Here at LAS, we encourage our students to learn as much as possible about different cultures to nurture their development as they become compassionate global citizens. Cultural understanding broadens our horizons and creates inquisitive lifelong learners with knowledge and understanding of varied and nuanced cultures worldwide. Naturally, this cultural sharing and knowledge is facilitated through our international community, but how can we encourage this cultural sharing and learning even further through our curriculum?
Last week, one of our Theory of Knowledge (TOK) classes discussed the idea of culture and how we can gain knowledge about different communities worldwide. TOK is a compulsory core element of the IB program that allows students to reflect on the nature of knowledge and how we know what we claim to know. The class discussed this concept by exploring how knowledge manifests in the world around us in the form of cultural objects.
Students were asked to bring in one or two objects of significance to their culture. These tangible objects facilitated a discussion on where cultural knowledge comes from and what understanding we can gain from these objects about communities around the world. The students enjoyed the class, as it allowed them to share their cultures with others, a value that is at the core of LAS.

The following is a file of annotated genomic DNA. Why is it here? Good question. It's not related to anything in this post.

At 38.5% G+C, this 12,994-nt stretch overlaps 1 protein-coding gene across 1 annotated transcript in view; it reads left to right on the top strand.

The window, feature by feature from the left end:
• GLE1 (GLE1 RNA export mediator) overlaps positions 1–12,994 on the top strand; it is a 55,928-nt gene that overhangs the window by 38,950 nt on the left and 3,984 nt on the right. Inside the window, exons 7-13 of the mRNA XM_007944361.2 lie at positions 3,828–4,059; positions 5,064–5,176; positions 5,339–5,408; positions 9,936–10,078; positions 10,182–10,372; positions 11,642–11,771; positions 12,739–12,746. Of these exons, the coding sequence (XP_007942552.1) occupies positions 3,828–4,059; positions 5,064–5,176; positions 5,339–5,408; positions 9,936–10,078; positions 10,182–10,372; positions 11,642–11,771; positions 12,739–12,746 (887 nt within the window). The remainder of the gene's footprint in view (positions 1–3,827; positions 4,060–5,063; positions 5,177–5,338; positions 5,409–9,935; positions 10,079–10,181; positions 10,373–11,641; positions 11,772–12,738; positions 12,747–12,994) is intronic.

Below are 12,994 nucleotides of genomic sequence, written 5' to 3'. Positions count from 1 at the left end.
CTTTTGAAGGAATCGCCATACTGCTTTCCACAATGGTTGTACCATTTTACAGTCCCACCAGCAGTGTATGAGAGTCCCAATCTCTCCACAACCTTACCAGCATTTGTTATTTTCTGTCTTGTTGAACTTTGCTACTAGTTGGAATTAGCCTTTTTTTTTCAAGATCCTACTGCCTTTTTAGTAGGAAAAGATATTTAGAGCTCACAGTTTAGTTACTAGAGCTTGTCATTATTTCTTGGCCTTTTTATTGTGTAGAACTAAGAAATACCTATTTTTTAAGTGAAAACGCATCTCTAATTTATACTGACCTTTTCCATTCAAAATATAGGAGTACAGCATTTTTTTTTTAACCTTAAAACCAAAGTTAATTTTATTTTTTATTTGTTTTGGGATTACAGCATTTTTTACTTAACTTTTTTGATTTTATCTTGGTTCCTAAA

The TOK students discovered that many objects have hidden meanings about different cultures. These messages sometimes resonate with people from all over the world, while others only resonate with members of that cultural community. An extensive range of objects were brought in by students, such as classical dance anklets from India, an excerpt from a Polish musical composition, traditional Taiwanese candies, a physics exercise workbook in Chinese, spiced garlic from Ukraine, an Indonesian flag, the Chicago Cubs flag, and many more!
It was so interesting to see the different items and how they allow us to understand other cultures and question our ideas surrounding them. Learning through objects is important, as it helps students link theoretical concepts to tangible objects and says a lot about cultural practices and traditions around the world.
What would you bring to a class to represent LAS culture? Perhaps a pair of skis?!